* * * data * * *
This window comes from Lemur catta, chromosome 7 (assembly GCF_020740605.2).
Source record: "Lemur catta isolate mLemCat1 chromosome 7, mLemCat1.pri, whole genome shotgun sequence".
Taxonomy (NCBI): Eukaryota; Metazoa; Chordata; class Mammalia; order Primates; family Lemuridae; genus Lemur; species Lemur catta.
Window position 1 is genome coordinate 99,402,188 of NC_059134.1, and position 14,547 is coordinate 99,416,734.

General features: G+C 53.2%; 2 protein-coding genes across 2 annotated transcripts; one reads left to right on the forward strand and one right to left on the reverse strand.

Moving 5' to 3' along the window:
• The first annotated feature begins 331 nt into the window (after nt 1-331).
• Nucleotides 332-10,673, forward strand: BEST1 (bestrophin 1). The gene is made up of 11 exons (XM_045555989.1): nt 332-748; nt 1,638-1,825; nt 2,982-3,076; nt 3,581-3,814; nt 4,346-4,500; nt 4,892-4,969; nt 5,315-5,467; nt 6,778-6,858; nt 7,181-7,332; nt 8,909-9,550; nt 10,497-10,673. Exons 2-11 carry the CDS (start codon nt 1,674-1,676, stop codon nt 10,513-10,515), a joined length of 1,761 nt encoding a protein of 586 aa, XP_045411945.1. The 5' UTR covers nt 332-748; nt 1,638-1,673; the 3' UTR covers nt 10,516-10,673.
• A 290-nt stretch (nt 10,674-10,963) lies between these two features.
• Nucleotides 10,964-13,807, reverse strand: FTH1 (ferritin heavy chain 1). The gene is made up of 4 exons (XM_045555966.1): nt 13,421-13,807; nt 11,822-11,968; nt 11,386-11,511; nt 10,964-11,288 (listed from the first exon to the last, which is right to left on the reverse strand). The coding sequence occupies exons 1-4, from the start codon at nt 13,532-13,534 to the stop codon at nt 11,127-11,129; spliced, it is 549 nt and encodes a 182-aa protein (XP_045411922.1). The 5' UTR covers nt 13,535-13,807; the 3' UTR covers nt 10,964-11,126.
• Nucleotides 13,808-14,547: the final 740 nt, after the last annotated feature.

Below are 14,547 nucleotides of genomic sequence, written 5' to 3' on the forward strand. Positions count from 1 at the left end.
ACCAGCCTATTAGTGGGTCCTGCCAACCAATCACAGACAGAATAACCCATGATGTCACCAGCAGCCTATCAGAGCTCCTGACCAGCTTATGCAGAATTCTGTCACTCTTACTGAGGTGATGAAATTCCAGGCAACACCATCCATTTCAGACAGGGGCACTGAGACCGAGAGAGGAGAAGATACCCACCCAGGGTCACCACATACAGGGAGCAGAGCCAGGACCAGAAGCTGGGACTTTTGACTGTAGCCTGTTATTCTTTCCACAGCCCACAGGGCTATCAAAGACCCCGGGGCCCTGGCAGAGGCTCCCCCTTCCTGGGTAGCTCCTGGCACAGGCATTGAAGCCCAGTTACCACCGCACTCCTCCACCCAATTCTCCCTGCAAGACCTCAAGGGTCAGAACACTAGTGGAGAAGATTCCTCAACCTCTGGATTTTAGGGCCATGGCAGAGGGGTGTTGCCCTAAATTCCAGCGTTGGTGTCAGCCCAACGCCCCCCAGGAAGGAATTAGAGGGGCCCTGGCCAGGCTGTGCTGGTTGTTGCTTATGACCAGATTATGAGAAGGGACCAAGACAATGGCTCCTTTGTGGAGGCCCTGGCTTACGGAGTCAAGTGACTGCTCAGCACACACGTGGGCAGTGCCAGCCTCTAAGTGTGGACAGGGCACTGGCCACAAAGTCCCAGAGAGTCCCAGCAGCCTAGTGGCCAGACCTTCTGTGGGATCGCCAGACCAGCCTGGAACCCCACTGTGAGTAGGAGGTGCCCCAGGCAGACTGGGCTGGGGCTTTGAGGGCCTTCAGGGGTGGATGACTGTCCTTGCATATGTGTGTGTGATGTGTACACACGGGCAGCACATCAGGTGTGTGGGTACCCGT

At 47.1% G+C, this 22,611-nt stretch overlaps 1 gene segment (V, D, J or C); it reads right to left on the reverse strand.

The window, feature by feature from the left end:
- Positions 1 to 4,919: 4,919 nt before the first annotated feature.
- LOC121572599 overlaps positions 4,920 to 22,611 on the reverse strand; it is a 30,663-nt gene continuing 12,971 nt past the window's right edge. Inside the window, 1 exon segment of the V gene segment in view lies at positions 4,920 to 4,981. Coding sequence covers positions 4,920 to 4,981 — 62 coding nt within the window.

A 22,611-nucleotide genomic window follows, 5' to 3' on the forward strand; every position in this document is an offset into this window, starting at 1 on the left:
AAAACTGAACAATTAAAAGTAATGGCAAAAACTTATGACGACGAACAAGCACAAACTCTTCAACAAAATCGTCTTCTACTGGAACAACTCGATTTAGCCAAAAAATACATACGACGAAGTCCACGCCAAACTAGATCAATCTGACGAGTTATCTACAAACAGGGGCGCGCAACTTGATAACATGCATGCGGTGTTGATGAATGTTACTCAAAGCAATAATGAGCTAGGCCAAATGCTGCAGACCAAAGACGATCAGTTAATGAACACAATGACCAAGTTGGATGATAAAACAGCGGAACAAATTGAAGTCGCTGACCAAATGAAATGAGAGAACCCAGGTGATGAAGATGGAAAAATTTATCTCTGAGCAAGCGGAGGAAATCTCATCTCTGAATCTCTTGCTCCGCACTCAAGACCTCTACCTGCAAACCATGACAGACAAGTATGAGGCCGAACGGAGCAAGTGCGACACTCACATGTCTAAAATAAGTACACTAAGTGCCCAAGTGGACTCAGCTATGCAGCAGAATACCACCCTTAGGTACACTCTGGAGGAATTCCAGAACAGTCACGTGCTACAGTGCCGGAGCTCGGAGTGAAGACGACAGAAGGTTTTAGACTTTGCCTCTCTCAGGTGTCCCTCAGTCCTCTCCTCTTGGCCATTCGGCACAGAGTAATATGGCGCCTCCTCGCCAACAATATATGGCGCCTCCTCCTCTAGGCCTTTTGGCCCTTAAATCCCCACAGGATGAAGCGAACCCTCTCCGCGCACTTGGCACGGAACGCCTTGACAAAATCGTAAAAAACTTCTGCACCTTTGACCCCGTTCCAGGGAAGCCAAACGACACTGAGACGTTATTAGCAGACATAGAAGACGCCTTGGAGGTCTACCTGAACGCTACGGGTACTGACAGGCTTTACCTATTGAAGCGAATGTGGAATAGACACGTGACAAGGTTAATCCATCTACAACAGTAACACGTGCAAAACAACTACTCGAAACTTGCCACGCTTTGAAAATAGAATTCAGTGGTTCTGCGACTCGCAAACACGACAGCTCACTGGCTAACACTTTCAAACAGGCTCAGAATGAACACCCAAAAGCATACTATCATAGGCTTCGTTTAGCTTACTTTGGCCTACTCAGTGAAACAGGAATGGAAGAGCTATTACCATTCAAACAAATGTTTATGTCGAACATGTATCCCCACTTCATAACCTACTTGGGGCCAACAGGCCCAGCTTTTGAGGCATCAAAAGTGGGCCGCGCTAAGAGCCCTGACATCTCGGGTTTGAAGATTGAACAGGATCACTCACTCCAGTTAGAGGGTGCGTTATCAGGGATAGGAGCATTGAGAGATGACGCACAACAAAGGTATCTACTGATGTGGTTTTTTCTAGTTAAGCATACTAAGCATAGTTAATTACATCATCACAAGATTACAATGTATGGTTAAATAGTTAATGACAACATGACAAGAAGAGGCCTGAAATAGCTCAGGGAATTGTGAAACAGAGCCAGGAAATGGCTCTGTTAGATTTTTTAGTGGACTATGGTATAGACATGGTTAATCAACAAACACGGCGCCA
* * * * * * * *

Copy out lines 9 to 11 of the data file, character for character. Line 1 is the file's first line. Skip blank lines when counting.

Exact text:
• A 290-nt stretch (nt 10,674-10,963) lies between these two features.
• Nucleotides 10,964-13,807, reverse strand: FTH1 (ferritin heavy chain 1). The gene is made up of 4 exons (XM_045555966.1): nt 13,421-13,807; nt 11,822-11,968; nt 11,386-11,511; nt 10,964-11,288 (listed from the first exon to the last, which is right to left on the reverse strand). The coding sequence occupies exons 1-4, from the start codon at nt 13,532-13,534 to the stop codon at nt 11,127-11,129; spliced, it is 549 nt and encodes a 182-aa protein (XP_045411922.1). The 5' UTR covers nt 13,535-13,807; the 3' UTR covers nt 10,964-11,126.
• Nucleotides 13,808-14,547: the final 740 nt, after the last annotated feature.